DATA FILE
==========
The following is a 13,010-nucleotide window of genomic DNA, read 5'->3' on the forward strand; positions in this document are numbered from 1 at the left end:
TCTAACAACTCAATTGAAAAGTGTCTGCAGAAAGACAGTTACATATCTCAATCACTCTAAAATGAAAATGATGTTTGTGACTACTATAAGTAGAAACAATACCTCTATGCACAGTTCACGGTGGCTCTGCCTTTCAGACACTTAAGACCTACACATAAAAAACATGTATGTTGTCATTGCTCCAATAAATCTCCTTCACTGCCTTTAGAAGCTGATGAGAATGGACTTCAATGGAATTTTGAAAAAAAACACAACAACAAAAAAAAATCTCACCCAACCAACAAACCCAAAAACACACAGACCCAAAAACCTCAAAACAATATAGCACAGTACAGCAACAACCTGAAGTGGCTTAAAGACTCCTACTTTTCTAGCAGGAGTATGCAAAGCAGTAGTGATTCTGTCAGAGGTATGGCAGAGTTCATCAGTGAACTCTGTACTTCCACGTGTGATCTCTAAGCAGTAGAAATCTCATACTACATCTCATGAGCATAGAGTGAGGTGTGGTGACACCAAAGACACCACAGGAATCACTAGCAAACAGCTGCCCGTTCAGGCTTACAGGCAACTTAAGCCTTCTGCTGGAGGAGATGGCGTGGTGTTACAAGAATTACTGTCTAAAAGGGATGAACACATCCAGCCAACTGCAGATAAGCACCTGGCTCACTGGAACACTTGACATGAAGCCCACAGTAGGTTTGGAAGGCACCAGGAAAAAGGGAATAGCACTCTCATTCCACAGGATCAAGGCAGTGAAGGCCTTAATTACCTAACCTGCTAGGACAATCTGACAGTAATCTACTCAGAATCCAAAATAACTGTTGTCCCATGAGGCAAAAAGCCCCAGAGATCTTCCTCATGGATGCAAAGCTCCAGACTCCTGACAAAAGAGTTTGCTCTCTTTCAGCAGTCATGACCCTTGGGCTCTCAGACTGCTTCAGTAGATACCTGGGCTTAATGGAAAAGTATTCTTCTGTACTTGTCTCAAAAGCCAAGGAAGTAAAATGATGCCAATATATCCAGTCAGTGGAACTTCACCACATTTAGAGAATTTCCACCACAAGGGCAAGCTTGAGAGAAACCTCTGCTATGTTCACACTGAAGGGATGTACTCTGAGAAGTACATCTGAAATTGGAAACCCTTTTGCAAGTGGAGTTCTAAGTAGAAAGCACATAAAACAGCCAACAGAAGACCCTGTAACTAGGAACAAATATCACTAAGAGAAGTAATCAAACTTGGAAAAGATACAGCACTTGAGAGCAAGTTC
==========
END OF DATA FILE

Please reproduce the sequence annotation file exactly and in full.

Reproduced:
The following is a 13,010-nucleotide window of genomic DNA, read 5'->3' on the forward strand; positions in this document are numbered from 1 at the left end:
TCTAACAACTCAATTGAAAAGTGTCTGCAGAAAGACAGTTACATATCTCAATCACTCTAAAATGAAAATGATGTTTGTGACTACTATAAGTAGAAACAATACCTCTATGCACAGTTCACGGTGGCTCTGCCTTTCAGACACTTAAGACCTACACATAAAAAACATGTATGTTGTCATTGCTCCAATAAATCTCCTTCACTGCCTTTAGAAGCTGATGAGAATGGACTTCAATGGAATTTTGAAAAAAAACACAACAACAAAAAAAAATCTCACCCAACCAACAAACCCAAAAACACACAGACCCAAAAACCTCAAAACAATATAGCACAGTACAGCAACAACCTGAAGTGGCTTAAAGACTCCTACTTTTCTAGCAGGAGTATGCAAAGCAGTAGTGATTCTGTCAGAGGTATGGCAGAGTTCATCAGTGAACTCTGTACTTCCACGTGTGATCTCTAAGCAGTAGAAATCTCATACTACATCTCATGAGCATAGAGTGAGGTGTGGTGACACCAAAGACACCACAGGAATCACTAGCAAACAGCTGCCCGTTCAGGCTTACAGGCAACTTAAGCCTTCTGCTGGAGGAGATGGCGTGGTGTTACAAGAATTACTGTCTAAAAGGGATGAACACATCCAGCCAACTGCAGATAAGCACCTGGCTCACTGGAACACTTGACATGAAGCCCACAGTAGGTTTGGAAGGCACCAGGAAAAAGGGAATAGCACTCTCATTCCACAGGATCAAGGCAGTGAAGGCCTTAATTACCTAACCTGCTAGGACAATCTGACAGTAATCTACTCAGAATCCAAAATAACTGTTGTCCCATGAGGCAAAAAGCCCCAGAGATCTTCCTCATGGATGCAAAGCTCCAGACTCCTGACAAAAGAGTTTGCTCTCTTTCAGCAGTCATGACCCTTGGGCTCTCAGACTGCTTCAGTAGATACCTGGGCTTAATGGAAAAGTATTCTTCTGTACTTGTCTCAAAAGCCAAGGAAGTAAAATGATGCCAATATATCCAGTCAGTGGAACTTCACCACATTTAGAGAATTTCCACCACAAGGGCAAGCTTGAGAGAAACCTCTGCTATGTTCACACTGAAGGGATGTACTCTGAGAAGTACATCTGAAATTGGAAACCCTTTTGCAAGTGGAGTTCTAAGTAGAAAGCACATAAAACAGCCAACAGAAGACCCTGTAACTAGGAACAAATATCACTAAGAGAAGTAATCAAACTTGGAAAAGATACAGCACTTGAGAGCAAGTTC